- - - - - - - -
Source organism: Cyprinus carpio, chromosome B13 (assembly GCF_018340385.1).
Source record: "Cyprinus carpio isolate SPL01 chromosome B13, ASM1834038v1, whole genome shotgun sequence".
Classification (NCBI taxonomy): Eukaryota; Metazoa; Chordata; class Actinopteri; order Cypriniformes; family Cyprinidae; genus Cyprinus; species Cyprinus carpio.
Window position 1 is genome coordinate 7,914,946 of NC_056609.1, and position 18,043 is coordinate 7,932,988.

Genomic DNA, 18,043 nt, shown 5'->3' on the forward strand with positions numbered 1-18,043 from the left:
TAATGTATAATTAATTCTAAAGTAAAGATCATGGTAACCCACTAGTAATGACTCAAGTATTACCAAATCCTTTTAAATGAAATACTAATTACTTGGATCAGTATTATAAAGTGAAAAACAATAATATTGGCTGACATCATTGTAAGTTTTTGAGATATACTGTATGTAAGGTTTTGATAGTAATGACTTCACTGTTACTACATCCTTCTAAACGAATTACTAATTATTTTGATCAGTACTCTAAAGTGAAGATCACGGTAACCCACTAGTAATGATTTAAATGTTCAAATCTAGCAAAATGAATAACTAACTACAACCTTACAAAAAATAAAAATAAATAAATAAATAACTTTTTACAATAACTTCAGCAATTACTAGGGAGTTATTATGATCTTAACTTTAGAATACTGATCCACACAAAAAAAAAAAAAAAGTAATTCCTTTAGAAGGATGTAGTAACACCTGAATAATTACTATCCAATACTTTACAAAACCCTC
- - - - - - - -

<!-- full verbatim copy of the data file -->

Source organism: Cyprinus carpio, chromosome B13 (assembly GCF_018340385.1).
Source record: "Cyprinus carpio isolate SPL01 chromosome B13, ASM1834038v1, whole genome shotgun sequence".
Classification (NCBI taxonomy): Eukaryota; Metazoa; Chordata; class Actinopteri; order Cypriniformes; family Cyprinidae; genus Cyprinus; species Cyprinus carpio.
Window position 1 is genome coordinate 7,914,946 of NC_056609.1, and position 18,043 is coordinate 7,932,988.

Genomic DNA, 18,043 nt, shown 5'->3' on the forward strand with positions numbered 1-18,043 from the left:
TAATGTATAATTAATTCTAAAGTAAAGATCATGGTAACCCACTAGTAATGACTCAAGTATTACCAAATCCTTTTAAATGAAATACTAATTACTTGGATCAGTATTATAAAGTGAAAAACAATAATATTGGCTGACATCATTGTAAGTTTTTGAGATATACTGTATGTAAGGTTTTGATAGTAATGACTTCACTGTTACTACATCCTTCTAAACGAATTACTAATTATTTTGATCAGTACTCTAAAGTGAAGATCACGGTAACCCACTAGTAATGATTTAAATGTTCAAATCTAGCAAAATGAATAACTAACTACAACCTTACAAAAAATAAAAATAAATAAATAAATAACTTTTTACAATAACTTCAGCAATTACTAGGGAGTTATTATGATCTTAACTTTAGAATACTGATCCACACAAAAAAAAAAAAAAAGTAATTCCTTTAGAAGGATGTAGTAACACCTGAATAATTACTATCCAATACTTTACAAAACCCTC